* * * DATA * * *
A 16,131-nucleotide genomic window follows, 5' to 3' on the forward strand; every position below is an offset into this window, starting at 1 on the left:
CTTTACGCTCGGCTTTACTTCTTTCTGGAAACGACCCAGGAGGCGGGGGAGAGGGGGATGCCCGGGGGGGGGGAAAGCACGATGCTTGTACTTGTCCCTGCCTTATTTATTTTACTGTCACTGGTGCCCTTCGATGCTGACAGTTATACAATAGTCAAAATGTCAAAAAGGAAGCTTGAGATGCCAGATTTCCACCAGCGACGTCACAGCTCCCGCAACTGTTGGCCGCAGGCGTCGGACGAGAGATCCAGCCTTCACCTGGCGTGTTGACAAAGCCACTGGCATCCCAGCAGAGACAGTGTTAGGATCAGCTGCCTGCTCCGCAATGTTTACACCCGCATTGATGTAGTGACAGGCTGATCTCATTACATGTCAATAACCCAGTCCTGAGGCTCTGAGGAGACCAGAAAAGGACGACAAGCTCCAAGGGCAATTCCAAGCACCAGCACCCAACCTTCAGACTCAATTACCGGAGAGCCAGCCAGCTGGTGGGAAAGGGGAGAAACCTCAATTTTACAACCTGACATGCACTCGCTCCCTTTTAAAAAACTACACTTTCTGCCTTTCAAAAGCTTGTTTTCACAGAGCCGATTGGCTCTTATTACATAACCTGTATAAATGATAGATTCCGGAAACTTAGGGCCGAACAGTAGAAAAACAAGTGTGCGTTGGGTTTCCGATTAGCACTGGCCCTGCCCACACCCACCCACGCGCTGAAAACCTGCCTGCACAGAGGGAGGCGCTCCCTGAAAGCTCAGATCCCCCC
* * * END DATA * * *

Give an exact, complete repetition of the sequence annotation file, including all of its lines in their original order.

A 16,131-nucleotide genomic window follows, 5' to 3' on the forward strand; every position below is an offset into this window, starting at 1 on the left:
CTTTACGCTCGGCTTTACTTCTTTCTGGAAACGACCCAGGAGGCGGGGGAGAGGGGGATGCCCGGGGGGGGGGAAAGCACGATGCTTGTACTTGTCCCTGCCTTATTTATTTTACTGTCACTGGTGCCCTTCGATGCTGACAGTTATACAATAGTCAAAATGTCAAAAAGGAAGCTTGAGATGCCAGATTTCCACCAGCGACGTCACAGCTCCCGCAACTGTTGGCCGCAGGCGTCGGACGAGAGATCCAGCCTTCACCTGGCGTGTTGACAAAGCCACTGGCATCCCAGCAGAGACAGTGTTAGGATCAGCTGCCTGCTCCGCAATGTTTACACCCGCATTGATGTAGTGACAGGCTGATCTCATTACATGTCAATAACCCAGTCCTGAGGCTCTGAGGAGACCAGAAAAGGACGACAAGCTCCAAGGGCAATTCCAAGCACCAGCACCCAACCTTCAGACTCAATTACCGGAGAGCCAGCCAGCTGGTGGGAAAGGGGAGAAACCTCAATTTTACAACCTGACATGCACTCGCTCCCTTTTAAAAAACTACACTTTCTGCCTTTCAAAAGCTTGTTTTCACAGAGCCGATTGGCTCTTATTACATAACCTGTATAAATGATAGATTCCGGAAACTTAGGGCCGAACAGTAGAAAAACAAGTGTGCGTTGGGTTTCCGATTAGCACTGGCCCTGCCCACACCCACCCACGCGCTGAAAACCTGCCTGCACAGAGGGAGGCGCTCCCTGAAAGCTCAGATCCCCCC